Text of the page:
Gatik, the autonomous vehicle startup focused on the 'middle mile' of logistics, has added box trucks to its fleet as Walmart and other customers look for ways to boost efficiency and shore up the supply chain amid surging demand from consumers ordering goods online.
Gatik came out of stealth nearly a year ago with a game plan — and Walmart as a customer — to haul goods short distances for retailers and distributors using self-driving commercial delivery vans. The self-driving vehicles still have a human safety operator behind the wheel.
CEO and co-founder Gautam Narang has previously told TechCrunch that the company can fulfill a need in the market through a variety of use cases, including partnering with third-party logistics giants like Amazon, FedEx or even the U.S. Postal Service, auto part distributors, consumer goods, food and beverage distributors as well as medical and pharmaceutical companies.
The business plan hasn't changed. But its fleet has. In July, the startup launched a commercial service with Walmart to deliver online grocery orders from the retailer’s main warehouse to its neighborhood stores in Bentonville, Arkansas. Initially, Gatik used light commercial trucks and vans — specifically Ford Transit Connect vans — that were outfitted with its self-driving system.
Customer feedback prompted the company to add bigger temperature-controlled vehicles. Gatik's commercial fleet of more than 10 vehicles are used to serve multiple Fortune 500 companies across North America, according to the startup. The figure doesn't include additional vehicles being tested in California.
Gatik expects to name new partners and operations in U.S. and Canada this year.
The box trucks, which range in size between 11 and 20-feet long, can deliver ambient, cold and frozen goods. Each vehicle completes between six to 15 runs a day. Gatik has used its box trucks to deliver more than 15,000 orders for multiple customers since operations began.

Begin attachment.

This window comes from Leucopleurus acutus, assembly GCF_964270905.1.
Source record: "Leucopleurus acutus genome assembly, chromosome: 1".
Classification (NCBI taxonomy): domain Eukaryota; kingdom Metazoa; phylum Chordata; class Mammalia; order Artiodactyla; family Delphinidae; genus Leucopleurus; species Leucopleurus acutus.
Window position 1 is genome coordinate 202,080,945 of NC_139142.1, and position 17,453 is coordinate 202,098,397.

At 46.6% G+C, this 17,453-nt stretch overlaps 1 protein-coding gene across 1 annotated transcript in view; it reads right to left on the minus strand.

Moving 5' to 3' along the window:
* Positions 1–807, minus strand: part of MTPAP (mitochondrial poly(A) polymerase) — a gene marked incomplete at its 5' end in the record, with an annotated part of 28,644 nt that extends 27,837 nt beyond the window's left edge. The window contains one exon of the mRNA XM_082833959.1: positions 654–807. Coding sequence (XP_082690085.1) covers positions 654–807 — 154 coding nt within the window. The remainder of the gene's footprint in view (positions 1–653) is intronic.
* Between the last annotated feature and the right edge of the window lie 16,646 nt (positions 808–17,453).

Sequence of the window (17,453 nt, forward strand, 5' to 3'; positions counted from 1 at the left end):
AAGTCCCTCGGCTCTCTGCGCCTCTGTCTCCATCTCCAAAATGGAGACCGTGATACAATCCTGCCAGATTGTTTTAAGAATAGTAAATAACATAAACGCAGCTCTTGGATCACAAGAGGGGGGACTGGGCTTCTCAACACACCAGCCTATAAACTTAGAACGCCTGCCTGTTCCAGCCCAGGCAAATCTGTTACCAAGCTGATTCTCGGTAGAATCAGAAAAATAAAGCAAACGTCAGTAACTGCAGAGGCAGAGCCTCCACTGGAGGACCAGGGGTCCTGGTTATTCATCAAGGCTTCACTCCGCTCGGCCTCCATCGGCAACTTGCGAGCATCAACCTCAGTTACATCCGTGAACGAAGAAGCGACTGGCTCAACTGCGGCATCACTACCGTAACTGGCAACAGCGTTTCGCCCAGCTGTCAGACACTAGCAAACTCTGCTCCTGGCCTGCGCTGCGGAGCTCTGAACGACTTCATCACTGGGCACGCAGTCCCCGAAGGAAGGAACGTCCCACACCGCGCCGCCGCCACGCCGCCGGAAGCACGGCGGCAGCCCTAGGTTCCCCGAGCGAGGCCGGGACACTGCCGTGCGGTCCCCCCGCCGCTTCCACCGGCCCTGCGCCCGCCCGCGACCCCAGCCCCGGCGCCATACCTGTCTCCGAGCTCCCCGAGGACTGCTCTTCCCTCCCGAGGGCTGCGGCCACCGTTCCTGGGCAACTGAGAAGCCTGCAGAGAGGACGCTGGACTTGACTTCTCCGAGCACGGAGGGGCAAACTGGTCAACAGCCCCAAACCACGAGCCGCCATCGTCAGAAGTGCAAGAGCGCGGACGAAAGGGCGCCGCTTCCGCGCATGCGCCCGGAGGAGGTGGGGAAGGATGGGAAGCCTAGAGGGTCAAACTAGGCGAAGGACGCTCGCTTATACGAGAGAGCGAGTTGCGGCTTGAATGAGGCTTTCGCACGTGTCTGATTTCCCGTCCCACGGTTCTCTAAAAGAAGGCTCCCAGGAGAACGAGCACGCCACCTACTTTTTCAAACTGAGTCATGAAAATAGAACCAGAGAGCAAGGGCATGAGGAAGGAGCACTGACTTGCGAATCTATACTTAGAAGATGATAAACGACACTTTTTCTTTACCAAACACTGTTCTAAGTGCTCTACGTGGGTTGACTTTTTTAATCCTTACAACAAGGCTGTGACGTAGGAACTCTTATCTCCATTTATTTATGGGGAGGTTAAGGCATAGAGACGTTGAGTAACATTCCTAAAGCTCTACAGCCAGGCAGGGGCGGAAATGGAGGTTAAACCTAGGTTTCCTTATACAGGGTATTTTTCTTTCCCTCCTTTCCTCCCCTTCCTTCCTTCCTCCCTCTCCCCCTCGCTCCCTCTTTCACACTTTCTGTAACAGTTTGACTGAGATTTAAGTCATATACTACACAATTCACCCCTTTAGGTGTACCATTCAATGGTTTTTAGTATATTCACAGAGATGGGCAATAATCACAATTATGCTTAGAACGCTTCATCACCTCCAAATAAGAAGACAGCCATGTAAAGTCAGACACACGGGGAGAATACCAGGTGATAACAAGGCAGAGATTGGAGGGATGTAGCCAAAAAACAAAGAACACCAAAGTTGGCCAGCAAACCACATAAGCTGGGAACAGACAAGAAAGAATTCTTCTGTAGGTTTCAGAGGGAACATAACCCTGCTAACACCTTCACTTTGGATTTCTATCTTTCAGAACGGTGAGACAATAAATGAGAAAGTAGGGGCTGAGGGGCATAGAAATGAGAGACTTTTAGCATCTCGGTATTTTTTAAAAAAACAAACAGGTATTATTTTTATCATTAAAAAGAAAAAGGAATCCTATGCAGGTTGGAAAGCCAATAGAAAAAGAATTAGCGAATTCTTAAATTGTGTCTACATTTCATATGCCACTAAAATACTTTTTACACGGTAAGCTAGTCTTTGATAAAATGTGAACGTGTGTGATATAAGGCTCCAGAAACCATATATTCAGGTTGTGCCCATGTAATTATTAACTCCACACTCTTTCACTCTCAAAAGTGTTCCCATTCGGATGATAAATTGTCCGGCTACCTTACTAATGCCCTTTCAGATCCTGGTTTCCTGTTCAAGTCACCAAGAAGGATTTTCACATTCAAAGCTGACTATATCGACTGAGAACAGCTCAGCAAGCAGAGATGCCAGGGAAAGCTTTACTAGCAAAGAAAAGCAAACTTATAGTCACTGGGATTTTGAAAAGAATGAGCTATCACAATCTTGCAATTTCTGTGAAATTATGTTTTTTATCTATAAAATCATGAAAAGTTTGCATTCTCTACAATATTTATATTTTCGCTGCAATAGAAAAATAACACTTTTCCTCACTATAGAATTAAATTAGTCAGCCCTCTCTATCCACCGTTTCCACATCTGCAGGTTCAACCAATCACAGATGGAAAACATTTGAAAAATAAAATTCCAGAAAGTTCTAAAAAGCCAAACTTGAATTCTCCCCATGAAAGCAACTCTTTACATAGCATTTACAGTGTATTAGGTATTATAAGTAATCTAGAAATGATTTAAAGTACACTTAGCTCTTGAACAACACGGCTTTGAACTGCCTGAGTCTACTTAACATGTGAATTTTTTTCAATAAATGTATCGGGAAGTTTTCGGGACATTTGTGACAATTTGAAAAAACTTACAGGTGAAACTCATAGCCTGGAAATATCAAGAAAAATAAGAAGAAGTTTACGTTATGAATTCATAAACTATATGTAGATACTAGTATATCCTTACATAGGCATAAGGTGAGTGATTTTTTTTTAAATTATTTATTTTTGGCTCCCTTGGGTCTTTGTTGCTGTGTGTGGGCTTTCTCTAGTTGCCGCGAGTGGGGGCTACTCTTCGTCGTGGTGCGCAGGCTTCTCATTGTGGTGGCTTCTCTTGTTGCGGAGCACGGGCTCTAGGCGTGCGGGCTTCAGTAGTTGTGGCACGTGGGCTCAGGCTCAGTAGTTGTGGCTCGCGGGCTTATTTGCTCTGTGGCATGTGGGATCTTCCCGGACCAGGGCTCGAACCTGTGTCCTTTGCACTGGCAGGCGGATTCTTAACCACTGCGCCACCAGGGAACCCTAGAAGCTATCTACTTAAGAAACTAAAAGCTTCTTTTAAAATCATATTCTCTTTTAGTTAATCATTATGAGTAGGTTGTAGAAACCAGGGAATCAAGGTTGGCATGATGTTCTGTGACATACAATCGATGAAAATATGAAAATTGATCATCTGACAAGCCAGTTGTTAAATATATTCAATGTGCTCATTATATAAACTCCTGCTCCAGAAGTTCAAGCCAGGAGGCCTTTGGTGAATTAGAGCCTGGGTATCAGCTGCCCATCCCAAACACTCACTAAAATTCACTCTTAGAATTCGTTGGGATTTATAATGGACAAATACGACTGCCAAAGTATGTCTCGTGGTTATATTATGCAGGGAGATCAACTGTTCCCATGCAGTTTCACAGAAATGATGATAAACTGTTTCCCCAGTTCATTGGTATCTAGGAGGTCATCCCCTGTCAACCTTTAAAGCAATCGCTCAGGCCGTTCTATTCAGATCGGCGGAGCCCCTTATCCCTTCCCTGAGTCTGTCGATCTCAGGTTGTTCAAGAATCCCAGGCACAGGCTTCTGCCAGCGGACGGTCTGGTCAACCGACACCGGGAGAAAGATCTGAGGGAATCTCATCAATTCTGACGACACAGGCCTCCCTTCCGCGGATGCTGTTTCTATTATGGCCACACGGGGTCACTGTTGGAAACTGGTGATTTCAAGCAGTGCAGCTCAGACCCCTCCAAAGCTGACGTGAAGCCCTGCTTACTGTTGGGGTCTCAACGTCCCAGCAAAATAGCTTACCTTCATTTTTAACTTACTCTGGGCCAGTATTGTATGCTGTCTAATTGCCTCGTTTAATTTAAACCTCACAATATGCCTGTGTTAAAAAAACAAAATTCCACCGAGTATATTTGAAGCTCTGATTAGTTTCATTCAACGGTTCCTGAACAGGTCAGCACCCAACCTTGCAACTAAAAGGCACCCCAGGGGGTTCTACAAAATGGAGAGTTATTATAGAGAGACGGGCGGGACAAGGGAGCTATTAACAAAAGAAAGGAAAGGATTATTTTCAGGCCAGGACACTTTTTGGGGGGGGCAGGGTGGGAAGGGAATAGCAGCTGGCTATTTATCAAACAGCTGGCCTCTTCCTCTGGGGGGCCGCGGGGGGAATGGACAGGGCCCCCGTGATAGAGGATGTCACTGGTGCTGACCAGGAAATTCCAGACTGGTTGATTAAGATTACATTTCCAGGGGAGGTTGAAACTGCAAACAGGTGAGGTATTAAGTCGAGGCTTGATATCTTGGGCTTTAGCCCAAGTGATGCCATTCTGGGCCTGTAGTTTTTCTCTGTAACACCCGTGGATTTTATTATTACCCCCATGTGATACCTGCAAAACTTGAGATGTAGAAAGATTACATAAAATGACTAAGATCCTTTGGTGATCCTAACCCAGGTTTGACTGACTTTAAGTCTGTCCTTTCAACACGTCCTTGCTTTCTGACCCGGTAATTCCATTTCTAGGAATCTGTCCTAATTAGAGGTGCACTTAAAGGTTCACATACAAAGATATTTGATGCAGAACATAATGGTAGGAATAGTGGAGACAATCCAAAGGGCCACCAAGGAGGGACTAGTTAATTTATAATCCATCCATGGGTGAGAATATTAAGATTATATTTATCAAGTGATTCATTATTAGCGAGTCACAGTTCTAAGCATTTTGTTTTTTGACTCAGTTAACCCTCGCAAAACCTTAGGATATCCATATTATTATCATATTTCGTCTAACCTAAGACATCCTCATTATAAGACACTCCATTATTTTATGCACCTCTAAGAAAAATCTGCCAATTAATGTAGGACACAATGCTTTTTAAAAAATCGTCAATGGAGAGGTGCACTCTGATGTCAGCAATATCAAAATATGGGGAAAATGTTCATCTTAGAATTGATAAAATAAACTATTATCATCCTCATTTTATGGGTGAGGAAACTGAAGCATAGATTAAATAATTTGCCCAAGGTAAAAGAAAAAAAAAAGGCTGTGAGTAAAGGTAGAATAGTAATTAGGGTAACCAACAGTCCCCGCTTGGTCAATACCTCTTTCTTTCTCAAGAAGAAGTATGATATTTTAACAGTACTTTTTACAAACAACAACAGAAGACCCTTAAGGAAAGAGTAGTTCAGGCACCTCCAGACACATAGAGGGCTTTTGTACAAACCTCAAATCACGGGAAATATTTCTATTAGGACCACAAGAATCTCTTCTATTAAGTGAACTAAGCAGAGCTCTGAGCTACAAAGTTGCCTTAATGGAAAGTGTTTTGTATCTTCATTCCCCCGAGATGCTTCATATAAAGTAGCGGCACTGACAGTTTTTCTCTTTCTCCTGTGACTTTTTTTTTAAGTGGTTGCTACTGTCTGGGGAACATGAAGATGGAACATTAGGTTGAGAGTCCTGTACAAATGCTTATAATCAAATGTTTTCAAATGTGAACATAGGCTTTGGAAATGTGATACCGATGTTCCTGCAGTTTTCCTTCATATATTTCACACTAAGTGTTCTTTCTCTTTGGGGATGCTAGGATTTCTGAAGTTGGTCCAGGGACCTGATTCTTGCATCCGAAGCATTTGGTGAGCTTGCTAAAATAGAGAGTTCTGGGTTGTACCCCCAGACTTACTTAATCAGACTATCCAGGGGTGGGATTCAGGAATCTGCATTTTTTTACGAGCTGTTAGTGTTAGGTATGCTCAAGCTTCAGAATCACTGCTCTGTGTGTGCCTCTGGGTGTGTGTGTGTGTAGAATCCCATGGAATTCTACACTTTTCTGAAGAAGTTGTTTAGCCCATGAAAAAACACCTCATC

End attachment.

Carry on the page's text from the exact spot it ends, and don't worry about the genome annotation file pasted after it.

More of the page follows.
The shift to autonomous box trucks taps into a trend among major retailers to use micro distribution centers to help meet increasing demand from consumers ordering goods online. Class 8 semi trucks, which once went directly to a retail store, now hauls goods to the MDCs. This allows retailers like Walmart to store more goods closer to its retail locations to meet demand for online orders.
"Micro fulfillment or distribution centers are all the rage right now — that's basically the wave that we're riding," Narang said. "Companies are targeting warehouse automation for micro fulfillment centers. They're automating the warehouses, and we're automating the on-road logistics."
Grocery chains were struggling to keep up with the growing demand of online grocery pickup and delivery even before the COVID-19 pandemic. But Narang expects demand for online grocery pickup and delivery to increase twofold. Gatik has already seen a 30% to 35% uptick in the number of runs it completes each day in order to meet demand.
"I think this is going to last because the crisis is shaping how consumers do their shopping," Narang said.
Eventually, Gatik will pull the human safety driver out of the vehicle. It's an achievable goal, Narang added, because the company has focused on repeatable pre-determined routes and has introduced constraints that simplify the technical challenge. For instance, Gatik vehicles don't make multiple lane changes and only make right turns.